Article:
DSF is dedicated to funding the highest caliber research on Dravet syndrome and associated epilepsies. Our focus is on research projects that will find new treatments and improve the quality of life for those living with an ion channel epilepsy. We place a high priority on funding research that has a clear path to genetic understanding, clinical application, and/or therapeutic development. We are pleased to announce the 2020 Research Grant Awards. Thanks to the financial support of our community, we were able to award two 2-year research awards and one 1-year postdoctoral fellowship, bringing our grants awarded to nearly $5M since 2009.
Eric J. Kremer, PhD- Institut de Génétique Moléculaire de Montpellier
Moran Rubinstein, PhD- Tel Aviv University
Ethan Goldberg, MD, PhD- University of Pennsylvania/CHOP
Optimizing a novel SCN1A delivery approach for Dravet syndrome therapy
The vast majority of Dravet syndrome cases are caused by mutations in one of the two copies of the SCN1A gene. The SCN1A gene provides instructions to build a protein that forms a sodium channel called “NaV1.1”. Therefore, as Dravet mutations hamper the function of NaV1.1, restoring the activity of this protein with gene therapy is a logical approach to treat the severe epilepsy and Dravet syndrome-associated developmental delay. An obstacle for gene therapy is the large size of the NaV1.1. While most methods of gene transfer cannot circumvent this obstacle, a vector called “CAV-2” can. Our preliminary data, using a beta version of the vector, already demonstrated the therapeutic potential of this approach. Indeed, administration of such gene therapy treatment to Dravet mice, at the onset of severe epilepsy, reduced the occurrence of spontaneous seizures and improved their survival.
We aim to optimize this approach by tweaking the vector to express NaV1.1 in different neuron types, as well as optimizing when and where to inject the vector. Our results will identify the most effective approach for future clinical trials and provide insights into the neuronal basis of the most severe symptoms.
Cameron S. Metcalf, PhD- University of Utah
Brainstem glial control of respiration in a mouse model of Dravet syndrome
Patients with Dravet syndrome (DS) suffer from seizures as well as numerous behavioral, cognitive, and metabolic comorbidities. Thus, this disorder is a major challenge to not only patients but also parents, caregivers, and providers for those affected. Further, a high mortality rate due to Sudden Unexpected Death in Epilepsy (SUDEP) is a major source of fear and concern for families affected by DS. The purpose of the outlined studies is to explore a novel potential mechanism of SUDEP in DS. While we understand risk factors and mortality in DS, in order to advance this field of study more information is needed to understand the mechanisms contributing to SUDEP. We have instituted a mouse model of DS with important face validity: pharmacoresistance, hyperthermia-induced seizures, spontaneous seizures, and a high mortality rate. Using this model, the studies outlined in this proposal will address changes in respiratory neurocircuitry that affect breathing following seizures. We propose that in DS, changes in the brainstem may be driven by the responses of glial cells to seizures. Further, these studies also include an intervention that may potentially reduce mortality and improve outcomes. Therefore, this project will advance understanding of the mechanisms of SUDEP in DS and provide a potential therapeutic avenue to minimize mortality risk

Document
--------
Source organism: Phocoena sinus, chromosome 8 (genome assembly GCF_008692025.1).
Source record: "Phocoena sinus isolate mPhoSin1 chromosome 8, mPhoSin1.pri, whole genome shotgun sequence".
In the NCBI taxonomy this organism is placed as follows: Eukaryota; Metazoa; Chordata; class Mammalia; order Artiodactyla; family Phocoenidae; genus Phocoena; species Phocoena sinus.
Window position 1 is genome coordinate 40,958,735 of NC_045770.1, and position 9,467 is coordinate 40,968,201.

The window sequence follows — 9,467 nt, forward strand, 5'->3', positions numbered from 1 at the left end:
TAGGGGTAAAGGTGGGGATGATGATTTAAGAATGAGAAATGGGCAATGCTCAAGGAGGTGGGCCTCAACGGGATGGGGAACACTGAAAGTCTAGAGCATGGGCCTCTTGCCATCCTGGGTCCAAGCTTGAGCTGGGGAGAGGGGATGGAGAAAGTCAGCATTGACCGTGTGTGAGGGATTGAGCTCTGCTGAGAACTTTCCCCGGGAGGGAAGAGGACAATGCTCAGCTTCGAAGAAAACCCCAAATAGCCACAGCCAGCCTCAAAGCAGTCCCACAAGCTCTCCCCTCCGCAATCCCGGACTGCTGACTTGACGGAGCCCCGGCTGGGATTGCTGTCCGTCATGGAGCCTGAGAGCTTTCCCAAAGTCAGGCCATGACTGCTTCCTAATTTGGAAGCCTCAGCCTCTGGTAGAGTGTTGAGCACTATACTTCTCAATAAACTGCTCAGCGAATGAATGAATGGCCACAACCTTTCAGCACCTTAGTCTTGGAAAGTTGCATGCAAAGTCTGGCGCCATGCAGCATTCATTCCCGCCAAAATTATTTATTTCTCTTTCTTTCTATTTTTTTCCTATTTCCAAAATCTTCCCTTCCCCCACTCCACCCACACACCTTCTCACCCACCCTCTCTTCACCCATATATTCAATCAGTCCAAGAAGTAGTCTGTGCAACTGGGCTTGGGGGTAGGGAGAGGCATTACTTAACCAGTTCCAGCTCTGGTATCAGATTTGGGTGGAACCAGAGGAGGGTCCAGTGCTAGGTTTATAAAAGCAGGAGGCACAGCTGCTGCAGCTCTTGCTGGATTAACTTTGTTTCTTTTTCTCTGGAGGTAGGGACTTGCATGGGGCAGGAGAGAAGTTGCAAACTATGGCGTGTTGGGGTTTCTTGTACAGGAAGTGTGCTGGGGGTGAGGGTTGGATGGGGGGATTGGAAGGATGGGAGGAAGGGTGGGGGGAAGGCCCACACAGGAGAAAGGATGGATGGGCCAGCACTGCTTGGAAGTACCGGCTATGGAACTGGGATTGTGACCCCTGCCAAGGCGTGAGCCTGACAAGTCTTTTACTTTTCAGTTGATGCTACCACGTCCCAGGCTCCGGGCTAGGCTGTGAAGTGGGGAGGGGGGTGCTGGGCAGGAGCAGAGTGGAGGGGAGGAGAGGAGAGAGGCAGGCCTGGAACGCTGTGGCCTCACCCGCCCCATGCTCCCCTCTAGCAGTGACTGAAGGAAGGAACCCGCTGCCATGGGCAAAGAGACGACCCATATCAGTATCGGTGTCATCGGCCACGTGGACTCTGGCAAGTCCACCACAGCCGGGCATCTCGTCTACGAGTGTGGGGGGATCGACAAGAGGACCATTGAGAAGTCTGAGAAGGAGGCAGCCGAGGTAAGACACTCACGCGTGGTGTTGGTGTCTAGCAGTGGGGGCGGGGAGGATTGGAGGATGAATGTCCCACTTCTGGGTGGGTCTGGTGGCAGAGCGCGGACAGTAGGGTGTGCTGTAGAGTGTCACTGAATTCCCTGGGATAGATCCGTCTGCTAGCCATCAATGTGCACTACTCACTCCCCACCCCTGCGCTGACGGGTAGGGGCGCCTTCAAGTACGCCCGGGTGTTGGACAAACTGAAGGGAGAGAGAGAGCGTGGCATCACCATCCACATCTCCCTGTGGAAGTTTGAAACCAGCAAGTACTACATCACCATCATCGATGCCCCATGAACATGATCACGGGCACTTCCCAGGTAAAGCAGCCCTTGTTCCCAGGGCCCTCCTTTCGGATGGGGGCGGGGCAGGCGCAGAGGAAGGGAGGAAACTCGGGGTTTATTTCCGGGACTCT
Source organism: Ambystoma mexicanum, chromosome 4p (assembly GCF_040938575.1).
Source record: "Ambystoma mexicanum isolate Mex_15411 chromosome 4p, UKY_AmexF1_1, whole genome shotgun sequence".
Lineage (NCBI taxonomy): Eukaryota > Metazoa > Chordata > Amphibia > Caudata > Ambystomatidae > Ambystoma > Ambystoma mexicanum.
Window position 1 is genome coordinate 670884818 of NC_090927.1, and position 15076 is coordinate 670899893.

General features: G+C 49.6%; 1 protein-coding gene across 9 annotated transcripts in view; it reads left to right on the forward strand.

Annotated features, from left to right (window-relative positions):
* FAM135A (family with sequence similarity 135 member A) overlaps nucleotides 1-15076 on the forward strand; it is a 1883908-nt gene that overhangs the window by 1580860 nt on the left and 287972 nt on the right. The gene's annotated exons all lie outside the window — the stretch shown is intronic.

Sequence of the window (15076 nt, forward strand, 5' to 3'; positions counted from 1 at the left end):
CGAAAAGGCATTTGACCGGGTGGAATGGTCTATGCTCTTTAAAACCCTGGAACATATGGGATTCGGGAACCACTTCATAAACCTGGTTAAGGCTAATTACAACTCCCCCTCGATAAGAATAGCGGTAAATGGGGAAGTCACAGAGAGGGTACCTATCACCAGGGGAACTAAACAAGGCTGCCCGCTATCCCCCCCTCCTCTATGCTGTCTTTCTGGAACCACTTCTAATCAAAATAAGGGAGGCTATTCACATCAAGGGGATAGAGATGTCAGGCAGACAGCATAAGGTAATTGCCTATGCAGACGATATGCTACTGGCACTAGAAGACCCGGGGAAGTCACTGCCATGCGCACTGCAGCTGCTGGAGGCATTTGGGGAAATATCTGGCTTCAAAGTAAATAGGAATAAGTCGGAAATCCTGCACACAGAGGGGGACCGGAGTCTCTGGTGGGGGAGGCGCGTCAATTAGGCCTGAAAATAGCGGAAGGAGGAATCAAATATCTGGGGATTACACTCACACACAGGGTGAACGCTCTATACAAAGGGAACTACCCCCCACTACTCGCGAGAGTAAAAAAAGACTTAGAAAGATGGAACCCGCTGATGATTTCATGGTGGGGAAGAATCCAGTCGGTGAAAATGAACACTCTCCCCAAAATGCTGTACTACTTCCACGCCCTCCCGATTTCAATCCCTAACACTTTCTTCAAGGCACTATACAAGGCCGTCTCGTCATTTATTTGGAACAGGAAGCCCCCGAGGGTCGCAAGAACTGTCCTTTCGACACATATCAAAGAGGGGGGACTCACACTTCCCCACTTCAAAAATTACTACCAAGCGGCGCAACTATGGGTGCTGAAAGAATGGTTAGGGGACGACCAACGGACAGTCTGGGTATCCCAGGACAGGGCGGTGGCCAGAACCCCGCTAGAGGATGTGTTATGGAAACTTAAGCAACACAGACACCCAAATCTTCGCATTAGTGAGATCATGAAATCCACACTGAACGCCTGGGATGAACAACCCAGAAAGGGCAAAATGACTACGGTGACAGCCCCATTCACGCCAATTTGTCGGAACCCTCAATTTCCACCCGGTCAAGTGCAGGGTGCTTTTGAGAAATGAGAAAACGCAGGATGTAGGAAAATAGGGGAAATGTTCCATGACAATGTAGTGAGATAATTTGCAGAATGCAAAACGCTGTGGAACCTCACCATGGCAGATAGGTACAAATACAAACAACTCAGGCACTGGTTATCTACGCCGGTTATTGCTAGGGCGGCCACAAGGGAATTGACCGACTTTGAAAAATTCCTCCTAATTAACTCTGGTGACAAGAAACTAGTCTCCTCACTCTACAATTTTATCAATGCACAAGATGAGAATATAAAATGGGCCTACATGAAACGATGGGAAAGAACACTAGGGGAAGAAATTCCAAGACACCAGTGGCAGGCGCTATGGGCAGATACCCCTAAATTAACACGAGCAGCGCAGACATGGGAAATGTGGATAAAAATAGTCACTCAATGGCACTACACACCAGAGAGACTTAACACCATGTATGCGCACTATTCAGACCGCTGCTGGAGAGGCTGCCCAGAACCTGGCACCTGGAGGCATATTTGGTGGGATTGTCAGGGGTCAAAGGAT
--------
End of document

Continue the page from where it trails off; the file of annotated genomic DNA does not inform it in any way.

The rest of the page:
Ala Somarowthu, PhD- Children’s Hospital of Philadelphia
Seizure prediction and detection in a mouse model of Dravet syndrome via machine learning
Dravet syndrome is a chronic infantile myoclonic epilepsy that is not entirely curable with the available treatments in every patient. Current research is focusing on new technologies for the cure and intermittent relief for a better life without seizures. Impending seizure prediction or early detection can be useful for on-demand intervention for ceasing the seizures. The current study proposed to design a seizure detection/prediction system by implementing advanced machine learning algorithm on extracted behavioral signatures in mouse model of Dravet syndrome. The developed seizure detection system will be further executed in a closed loop framework to facilitate the on-demand intervention.
A complete overview of all the projects DSF has funded since 2009 can be found here.